The reusability paradox – David Wiley (it was through learning objects that I first encountered David, so they’re not all bad) got to the heart of the problem with LOs, and particularly the vision of automated assembly with the reusability paradox. He argued that context is what makes learning meaningful for people, so the more context a learning object has, the more useful it is for a learner. But while learners want context, machines don’t – in order for them to be reusable, learning objects should have as little context as possible, as this reduces the opportunities for their reuse. This leads to Wiley’s paradox, which he summarises as, ‘It turns out that reusability and pedagogical effectiveness are completely orthogonal to each other. Therefore, pedagogical effectiveness and potential for reuse are completely at odds with one another.’
An unfamiliarity threshold – we wanted LOs to be like reusable code, but the concept of sharing chunks of code was already familiar before it got formalised in object-oriented programming. And even then you learnt the concept as part of the language. LOs never achieved this for education, so the very idea seemed quite alien to many teachers, and particularly in terms of digital content. It began to look less like an ed thing and more like a tech thing. And you’ll never reach critical mass if that is the case.
The world wasn’t ready – you could argue, that like so many things, it takes more than one go at these concepts, each one building a bit on the momentum of the previous one. LOs didn’t take off, but OER did (to a greater extent anyway), and open textbooks more so. It’s possible LOs are ripe for a revival (or because ed tech only does year zero, rediscovery).
Education is too messy – this is probably just reiterating Wiley’s point about reusability, but in coding the boundaries are fairly well delineated (cue laughter from software developer friends). But education doesn’t break down so neatly. Particularly once you get beyond neatly defined concepts. To take Downes’s example, a sine wave LO might be easily reusable, but pretty soon the way I describe and illustrate even a shared concept will differ for PhD psychology students to first year undergrad engineers, partly because you know what they want to do with it (Wiley’s context again).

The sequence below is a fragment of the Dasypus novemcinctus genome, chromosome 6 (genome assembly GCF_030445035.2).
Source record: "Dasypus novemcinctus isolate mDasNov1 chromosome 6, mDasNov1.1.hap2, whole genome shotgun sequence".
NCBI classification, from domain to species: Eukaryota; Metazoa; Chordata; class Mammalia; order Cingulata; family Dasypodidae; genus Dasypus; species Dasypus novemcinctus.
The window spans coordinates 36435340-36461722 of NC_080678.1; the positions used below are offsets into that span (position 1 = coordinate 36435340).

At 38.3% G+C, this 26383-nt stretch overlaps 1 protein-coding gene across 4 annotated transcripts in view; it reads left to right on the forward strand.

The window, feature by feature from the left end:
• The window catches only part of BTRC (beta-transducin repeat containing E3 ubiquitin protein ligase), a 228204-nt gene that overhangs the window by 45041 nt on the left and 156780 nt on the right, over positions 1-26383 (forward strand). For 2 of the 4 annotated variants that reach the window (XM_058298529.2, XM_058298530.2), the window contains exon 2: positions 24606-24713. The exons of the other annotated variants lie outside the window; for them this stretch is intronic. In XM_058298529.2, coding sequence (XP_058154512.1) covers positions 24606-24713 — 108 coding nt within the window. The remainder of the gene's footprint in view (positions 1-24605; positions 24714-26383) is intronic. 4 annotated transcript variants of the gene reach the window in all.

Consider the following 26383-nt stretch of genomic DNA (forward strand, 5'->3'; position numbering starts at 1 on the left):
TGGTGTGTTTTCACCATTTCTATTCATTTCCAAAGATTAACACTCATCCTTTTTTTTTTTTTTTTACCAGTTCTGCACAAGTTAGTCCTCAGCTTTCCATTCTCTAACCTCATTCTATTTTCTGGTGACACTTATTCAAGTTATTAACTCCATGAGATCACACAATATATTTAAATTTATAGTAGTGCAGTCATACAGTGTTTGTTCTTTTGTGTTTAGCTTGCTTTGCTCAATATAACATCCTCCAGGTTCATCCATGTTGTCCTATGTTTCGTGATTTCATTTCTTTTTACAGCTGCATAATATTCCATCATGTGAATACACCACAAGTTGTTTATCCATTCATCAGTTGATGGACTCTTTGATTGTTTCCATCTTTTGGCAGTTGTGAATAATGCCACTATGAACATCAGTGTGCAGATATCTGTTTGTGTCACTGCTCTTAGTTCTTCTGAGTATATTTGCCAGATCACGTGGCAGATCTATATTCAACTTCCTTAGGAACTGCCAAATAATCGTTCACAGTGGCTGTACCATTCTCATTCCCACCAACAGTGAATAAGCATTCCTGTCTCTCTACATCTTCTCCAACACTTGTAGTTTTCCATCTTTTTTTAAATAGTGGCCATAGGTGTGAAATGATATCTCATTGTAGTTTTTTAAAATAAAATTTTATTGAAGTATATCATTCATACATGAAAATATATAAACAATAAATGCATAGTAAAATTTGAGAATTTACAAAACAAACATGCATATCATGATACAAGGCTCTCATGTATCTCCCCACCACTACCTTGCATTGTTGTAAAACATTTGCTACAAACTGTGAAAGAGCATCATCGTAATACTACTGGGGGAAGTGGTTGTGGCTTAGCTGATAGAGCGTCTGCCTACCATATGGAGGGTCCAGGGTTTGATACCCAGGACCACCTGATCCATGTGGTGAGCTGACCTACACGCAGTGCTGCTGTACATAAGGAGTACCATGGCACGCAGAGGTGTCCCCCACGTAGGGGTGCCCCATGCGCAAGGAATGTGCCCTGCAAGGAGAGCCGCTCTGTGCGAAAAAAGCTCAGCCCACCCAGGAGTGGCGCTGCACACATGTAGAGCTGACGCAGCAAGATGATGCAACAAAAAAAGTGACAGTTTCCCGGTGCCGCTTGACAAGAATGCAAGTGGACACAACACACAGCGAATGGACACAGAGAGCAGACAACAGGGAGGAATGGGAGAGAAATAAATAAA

Reluctance from educators – as well as being unfamiliar, there was also a reluctance to share their carefully crafted material. This persists with OER – there simply isn’t the same culture of sharing for teaching as there is for research. This is largely to do with reward structures – you get promoted for getting your research paper cited by 1000 people, you get sacked for giving away intellectual copyright relating to teaching (I’m overstating, but you get the point).
They didn’t fail – while LO repositories may not be competing with Google for web traffic, you could make the argument that they didn’t fail. As mentioned above, they sort of morphed into OER, which sort of gave rise to MOOCs, and a lot of the LO work fed into standardisation around platforms, assessment, and content transfer. Publishers (shhhh) probably took the LO idea to heart more than others and have a large number of subscribers who pay for elearning content that can be redeployed in their context. LOs may be a successful failure after all.
PS – I tweeted that I was going to post on this, and Brian Lamb pointed me to a recent post of his, which sets out the LO lessons better than I managed, but I can’t abandon this post now.